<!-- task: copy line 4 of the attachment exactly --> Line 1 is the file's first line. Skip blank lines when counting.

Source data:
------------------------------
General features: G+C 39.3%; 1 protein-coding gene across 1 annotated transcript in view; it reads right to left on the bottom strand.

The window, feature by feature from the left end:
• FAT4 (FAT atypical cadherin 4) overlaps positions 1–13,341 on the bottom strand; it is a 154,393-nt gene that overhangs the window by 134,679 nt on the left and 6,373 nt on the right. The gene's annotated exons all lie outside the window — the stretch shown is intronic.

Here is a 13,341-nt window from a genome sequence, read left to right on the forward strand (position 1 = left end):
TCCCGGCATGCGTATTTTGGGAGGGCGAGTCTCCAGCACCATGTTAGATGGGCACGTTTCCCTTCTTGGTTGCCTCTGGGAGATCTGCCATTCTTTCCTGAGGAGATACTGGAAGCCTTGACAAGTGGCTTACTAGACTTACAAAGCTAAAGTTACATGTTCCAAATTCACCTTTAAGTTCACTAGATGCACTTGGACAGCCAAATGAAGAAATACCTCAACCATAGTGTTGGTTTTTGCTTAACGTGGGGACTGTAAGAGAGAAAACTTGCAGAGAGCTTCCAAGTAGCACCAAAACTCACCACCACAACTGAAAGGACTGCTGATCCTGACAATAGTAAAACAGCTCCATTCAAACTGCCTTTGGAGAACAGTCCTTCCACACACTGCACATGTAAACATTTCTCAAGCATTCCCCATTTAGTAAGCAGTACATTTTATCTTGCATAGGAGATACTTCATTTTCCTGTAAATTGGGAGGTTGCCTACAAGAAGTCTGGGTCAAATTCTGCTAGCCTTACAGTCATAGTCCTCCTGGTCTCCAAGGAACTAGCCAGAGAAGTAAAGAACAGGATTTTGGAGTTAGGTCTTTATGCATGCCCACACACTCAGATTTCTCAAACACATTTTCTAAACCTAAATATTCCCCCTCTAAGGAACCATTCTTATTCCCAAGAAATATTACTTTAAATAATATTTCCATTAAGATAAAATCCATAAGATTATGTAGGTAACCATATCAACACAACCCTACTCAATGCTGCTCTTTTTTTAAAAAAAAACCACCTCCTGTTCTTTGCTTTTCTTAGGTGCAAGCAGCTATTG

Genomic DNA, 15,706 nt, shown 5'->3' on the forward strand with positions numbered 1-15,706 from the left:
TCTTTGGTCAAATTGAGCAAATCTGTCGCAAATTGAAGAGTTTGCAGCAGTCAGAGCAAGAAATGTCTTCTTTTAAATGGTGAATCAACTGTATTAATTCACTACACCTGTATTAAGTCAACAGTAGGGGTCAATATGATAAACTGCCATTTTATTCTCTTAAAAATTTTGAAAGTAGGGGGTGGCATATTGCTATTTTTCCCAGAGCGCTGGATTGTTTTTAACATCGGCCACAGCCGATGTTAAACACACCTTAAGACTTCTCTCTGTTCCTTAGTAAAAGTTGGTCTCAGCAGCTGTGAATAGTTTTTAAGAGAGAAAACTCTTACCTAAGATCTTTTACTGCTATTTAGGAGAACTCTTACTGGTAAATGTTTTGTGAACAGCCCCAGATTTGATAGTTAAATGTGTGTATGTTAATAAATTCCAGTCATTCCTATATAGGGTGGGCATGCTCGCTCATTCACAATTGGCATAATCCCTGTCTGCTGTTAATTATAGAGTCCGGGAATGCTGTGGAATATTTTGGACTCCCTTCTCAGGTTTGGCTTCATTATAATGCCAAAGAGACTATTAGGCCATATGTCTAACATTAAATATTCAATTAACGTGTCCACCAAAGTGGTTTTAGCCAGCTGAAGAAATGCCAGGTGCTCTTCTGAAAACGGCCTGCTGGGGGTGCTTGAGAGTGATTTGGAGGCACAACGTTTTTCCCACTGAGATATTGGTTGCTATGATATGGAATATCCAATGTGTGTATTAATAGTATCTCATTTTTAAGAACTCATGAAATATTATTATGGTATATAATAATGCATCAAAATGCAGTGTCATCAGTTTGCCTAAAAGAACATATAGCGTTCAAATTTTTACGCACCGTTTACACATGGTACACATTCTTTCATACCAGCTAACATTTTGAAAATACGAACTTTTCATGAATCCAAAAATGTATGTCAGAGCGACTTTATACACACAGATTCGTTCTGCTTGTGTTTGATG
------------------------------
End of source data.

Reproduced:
Here is a 13,341-nt window from a genome sequence, read left to right on the forward strand (position 1 = left end):